A pair of red ex-racehorses rescued in October from the notorious Peaceable Farms in Orange, Va., where horses, dogs and cats have suffered or died in one of the worst animal abuse cases witnessed by some Virginians, found new homes with the Thoroughbred Retirement Foundation (TRF).
Thoroughbreds To Clem and Oligopolist were welcomed on Tuesday by inmates of the James River Work Center, where the orphans will be cared for as part of the TRF’s horsemanship training program for inmates called Second Chances, says Anne Tucker of the TRF.
“The men were aware of the horrible situation at the farm” the horses were rescued from “and they were pretty excited and curious to see them,” Tucker says.
Sire: Two Davids
Dam: Steve’s Dream Girl, by Big Burn
Foal date: March 31, 2004
Dam: Corporate Takeover, by Corporate Report
Foal date: March 24, 2003The Thoroughbred geldings appeared sound and calm as they unloaded at Barn 4 and were led to stalls where piles of hay and buckets of clean water awaited.
The decision to make room for the two orphans of Peaceable Farms was made after Tucker and the rest of the Virginia horse community watched in horror as 80+ horses were rescued from the farm in October.
A police raid on the facility revealed dead and dying horses in paddocks and stalls in a scene that was described by one law enforcement officer as the worst case of animal abuse he had witnessed. (Please read an earlier story here: http://offtrackthoroughbreds.com/2015/11/09/80-horses-rescued-from-va-death-farm/)
As the farm owner was arrested and jailed on 27 counts of misdemeanor animal cruelty, horse people came out of the woodwork to help. Charities sent trailers and personnel to take horses out of the putrid scene, while good Samaritans and horse businesses, including feed store Southern States, donated feed, supplies, and funds.
The pair of chestnut Thoroughbreds, who were scooped up and rushed to safety in October, needed a more permanent home, Tucker says, adding, “That’s when we decided to do it. It just seemed like an important thing to do.”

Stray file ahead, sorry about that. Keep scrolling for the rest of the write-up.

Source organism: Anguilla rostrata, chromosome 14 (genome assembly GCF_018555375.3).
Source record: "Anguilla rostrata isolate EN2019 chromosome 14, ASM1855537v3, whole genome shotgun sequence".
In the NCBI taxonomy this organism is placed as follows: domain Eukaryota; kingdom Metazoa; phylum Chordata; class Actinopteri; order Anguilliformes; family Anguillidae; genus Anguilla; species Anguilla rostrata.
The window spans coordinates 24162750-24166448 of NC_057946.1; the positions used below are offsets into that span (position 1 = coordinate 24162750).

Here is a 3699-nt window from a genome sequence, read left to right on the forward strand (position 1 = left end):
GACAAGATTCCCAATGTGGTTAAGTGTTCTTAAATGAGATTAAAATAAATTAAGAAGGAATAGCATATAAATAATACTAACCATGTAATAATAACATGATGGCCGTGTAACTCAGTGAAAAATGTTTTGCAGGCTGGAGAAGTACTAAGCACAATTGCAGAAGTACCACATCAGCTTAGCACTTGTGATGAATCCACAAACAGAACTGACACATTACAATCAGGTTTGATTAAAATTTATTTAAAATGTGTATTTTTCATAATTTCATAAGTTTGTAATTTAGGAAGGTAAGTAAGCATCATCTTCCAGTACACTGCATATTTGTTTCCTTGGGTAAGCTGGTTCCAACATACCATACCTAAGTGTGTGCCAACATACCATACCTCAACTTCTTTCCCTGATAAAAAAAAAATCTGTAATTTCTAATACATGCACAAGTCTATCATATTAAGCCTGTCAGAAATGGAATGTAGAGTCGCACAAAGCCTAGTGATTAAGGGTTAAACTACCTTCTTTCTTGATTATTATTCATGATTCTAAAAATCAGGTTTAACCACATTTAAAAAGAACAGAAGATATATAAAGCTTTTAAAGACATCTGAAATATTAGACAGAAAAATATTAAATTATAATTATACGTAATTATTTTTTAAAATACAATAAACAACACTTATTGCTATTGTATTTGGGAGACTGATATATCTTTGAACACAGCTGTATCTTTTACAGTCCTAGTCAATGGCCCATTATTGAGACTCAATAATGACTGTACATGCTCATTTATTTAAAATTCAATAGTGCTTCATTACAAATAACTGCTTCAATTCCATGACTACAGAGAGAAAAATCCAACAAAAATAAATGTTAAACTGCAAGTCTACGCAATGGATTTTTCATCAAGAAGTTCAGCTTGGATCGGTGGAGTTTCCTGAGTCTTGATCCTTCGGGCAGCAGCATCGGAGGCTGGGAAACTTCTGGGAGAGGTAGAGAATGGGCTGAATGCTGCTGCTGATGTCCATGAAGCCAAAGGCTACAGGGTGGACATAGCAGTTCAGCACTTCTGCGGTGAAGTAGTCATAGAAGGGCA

As the horse community continues to grapple with the aftermath of the case, and the investigation into the case is continues, Tucker says that the two chestnut Thoroughbreds have a good, safe life ahead of them.
Clem comes to the TRF after weathering many storms.
Seven years ago he suffered a catastrophic injury to his left hind leg in a freak accident while turned out in his paddock. He sustained a severe cut to his deep digital flexor tendon, Tucker says. He had surgery, but the veterinary doctor gave me less than a 50 percent chance of surviving the injury, as it was deep and very contaminated. Not only did he survive, but he has is sound for turnout and light riding, and could potentially be used as a school horse, Tucker adds.
Ollie is athletic and was ridden a lot, she says, noting he’s an excellent jumper, and suitable for more advanced lessons in a riding school. He is sound, but with a caveat.
He had Potomac Fever while in Maryland,and he developed laminitis while he was sick. He was sent to Morven Park Equine Hospital, where he stayed for about ten days, on support treatments while trying to survive the disease, she says. His coffin bone rotated very slightly in his right front foot, because of the laminitis. Tucker says he needs to be in a situation where the owner would be very conscious of this weak point in his construction.